“Nobody spoke to me, nobody told me how it worked, nothing,” she says. “Nobody told my husband how it worked; there was nothing,” she says. “I know that’s not the case for everybody because everybody’s different. But that was our story.”

The Amish leader who spoke to LNP says he believes sex education should be taught inside the home — not in school.

“We do feel that that’s very critical and very important in today’s world,” he says. “The abuse cases, [Bontrager] makes it look like it’s a lot worse ... and I’m sad to say there’s too much of it. But percentage-wise, I don’t think it’s any worse, or not as bad, in the Amish than it is in the outside world.”

The Amish leader says, if anything, the Supreme Court decision might be helping to curb abuse.

“I guess I would rather feel if our kids went to school until they’re 17 and were rubbing shoulders with each other, very possibly it would even be worse than what it is this way,” he says.

Donald Kraybill, who is widely considered an expert on the Amish and is the distinguished professor and senior fellow emeritus at the Young Center of Elizabethtown College, points out that abuse happens in any religion.

“Abuse is a human problem and it’s everywhere, and the biggest factor is patriarchy and male dominance, which unfortunately historically has infected almost most of our cultures worldwide,” he says.

Bontrager, however, believes a lack of education also can play a role.

 “Education includes knowing how to love your children, includes other members of the community recognizing signs of abuse and looking out for each other and reporting to the police if they see things,” she says. “And had people done that for me, when I was a kid, maybe, you know, I would never have been raped at 15, at 16,” says Bontrager, who wrote about her experiences in a memoir titled “An Amish Girl in Manhattan.”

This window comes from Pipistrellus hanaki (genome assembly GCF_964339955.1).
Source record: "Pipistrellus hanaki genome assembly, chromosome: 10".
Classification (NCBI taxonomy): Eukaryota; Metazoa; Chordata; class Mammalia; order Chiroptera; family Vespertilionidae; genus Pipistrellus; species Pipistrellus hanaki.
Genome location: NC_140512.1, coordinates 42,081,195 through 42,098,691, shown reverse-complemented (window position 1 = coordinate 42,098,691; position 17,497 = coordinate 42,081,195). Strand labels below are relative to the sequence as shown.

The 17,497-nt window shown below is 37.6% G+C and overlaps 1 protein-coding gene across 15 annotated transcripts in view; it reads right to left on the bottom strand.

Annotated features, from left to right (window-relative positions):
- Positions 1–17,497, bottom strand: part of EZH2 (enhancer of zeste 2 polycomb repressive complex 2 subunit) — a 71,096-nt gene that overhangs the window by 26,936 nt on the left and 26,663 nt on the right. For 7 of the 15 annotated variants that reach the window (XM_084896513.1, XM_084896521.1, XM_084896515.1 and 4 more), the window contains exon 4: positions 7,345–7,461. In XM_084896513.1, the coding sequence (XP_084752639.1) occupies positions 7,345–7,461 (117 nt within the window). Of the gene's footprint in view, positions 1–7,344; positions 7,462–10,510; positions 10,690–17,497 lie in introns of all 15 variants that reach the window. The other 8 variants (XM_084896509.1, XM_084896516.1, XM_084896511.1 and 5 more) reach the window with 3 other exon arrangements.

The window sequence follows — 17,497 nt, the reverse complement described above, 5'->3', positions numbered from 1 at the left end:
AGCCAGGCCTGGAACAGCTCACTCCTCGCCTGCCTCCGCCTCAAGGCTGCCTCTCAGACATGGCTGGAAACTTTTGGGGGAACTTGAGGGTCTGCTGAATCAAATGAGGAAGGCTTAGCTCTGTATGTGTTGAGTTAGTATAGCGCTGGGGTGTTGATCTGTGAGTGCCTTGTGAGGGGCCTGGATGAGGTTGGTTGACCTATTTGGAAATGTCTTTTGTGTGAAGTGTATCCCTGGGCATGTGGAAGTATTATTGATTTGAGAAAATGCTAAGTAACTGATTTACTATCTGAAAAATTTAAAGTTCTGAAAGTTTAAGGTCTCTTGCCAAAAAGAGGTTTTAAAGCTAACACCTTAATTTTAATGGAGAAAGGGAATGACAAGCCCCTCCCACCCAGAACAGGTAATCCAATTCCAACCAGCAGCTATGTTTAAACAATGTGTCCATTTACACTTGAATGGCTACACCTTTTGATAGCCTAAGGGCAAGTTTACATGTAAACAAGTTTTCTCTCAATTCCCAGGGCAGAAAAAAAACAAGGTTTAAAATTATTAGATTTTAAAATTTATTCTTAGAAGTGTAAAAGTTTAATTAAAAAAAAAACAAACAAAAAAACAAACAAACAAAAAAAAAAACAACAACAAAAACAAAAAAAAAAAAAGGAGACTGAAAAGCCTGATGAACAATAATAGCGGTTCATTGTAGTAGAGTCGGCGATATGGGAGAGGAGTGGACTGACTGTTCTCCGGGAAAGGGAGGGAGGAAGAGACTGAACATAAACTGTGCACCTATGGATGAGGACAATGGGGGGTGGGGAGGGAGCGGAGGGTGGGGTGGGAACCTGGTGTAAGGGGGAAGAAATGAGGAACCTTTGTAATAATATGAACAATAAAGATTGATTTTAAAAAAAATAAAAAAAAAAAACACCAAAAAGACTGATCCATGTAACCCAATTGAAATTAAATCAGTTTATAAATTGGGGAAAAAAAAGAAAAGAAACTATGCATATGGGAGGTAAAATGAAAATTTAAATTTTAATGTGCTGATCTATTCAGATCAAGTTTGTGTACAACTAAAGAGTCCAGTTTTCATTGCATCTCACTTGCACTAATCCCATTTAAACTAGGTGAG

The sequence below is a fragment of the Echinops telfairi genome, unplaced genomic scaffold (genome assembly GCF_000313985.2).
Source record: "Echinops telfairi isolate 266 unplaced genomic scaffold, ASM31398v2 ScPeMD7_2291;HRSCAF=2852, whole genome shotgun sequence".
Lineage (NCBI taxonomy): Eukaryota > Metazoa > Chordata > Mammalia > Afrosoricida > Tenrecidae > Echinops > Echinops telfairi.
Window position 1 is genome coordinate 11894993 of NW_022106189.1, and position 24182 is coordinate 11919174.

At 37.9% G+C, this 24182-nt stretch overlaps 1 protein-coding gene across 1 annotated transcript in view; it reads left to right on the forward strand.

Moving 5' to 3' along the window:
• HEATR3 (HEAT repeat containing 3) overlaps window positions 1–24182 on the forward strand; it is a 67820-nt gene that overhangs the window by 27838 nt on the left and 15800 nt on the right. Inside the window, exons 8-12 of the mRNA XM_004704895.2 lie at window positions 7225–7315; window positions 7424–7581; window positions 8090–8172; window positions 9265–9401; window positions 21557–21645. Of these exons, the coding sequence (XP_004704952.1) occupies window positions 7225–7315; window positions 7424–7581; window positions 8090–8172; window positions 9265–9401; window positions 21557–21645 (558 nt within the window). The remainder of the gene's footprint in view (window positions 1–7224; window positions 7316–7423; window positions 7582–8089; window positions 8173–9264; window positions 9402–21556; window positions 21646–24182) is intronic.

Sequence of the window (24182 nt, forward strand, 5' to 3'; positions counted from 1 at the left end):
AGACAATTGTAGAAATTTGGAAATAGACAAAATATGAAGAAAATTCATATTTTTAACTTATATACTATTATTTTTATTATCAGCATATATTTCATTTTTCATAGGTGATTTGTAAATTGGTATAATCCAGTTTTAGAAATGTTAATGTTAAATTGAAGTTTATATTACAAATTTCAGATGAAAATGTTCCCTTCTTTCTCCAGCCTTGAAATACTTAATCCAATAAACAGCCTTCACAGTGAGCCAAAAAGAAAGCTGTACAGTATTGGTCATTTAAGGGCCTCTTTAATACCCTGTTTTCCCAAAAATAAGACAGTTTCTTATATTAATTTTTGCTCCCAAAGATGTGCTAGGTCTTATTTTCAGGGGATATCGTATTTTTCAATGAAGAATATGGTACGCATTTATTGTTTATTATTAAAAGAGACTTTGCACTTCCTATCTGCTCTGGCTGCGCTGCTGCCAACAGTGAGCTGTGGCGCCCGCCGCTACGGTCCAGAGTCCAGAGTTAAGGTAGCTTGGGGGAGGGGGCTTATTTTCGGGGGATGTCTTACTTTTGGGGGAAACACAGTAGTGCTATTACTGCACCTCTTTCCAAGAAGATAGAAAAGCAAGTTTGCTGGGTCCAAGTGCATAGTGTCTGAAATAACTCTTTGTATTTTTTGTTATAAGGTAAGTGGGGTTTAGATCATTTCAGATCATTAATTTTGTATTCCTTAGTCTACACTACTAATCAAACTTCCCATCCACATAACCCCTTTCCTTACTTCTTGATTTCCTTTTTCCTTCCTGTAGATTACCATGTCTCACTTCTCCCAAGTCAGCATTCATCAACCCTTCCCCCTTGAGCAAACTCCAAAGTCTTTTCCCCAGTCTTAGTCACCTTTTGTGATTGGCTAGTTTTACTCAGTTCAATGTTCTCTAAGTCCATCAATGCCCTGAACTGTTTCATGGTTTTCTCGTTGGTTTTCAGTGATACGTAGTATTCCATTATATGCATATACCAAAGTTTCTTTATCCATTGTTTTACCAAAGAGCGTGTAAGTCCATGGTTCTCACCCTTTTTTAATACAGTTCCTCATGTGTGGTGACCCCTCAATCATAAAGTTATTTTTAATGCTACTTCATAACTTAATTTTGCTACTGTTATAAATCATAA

Individual cases of sexual abuse are well-documented, but opinions regarding its prevalence in Amish communities vary considerably. Even in mainstream society, gathering accurate data on abuse is difficult; for the Amish, no reliable statistics are available.

Bontrager says an Amish bishop in Arthur, Illinois, told her that the leadership committee within an Amish community there actually has a policy to report abuse to the police.

“So that was a huge, major breakthrough,” she says. “I mean, this is really a historic breakthrough to now know that this is official Amish policy.”

The Lancaster County Amish community has implemented an initiative called the Conservative Crisis Intervention committee. The Amish leader who spoke to LNP says that the committee works with law enforcement to report abuse cases to them.

“So, it’s not that we’re sweeping things under the rug,” he says. “It’s not that we’re not reporting cases.”

Bontrager believes education could go a long way toward reducing sexual abuse in the Amish community.

“[My story of abuse] is on the extreme end of the worst, but it’s not unusual and it’s not abnormal, and that’s really the heartbreaking thing,” she says. “And I attribute this all to a lack of education.”

— Erika Riley was an intern at LNP this past summer.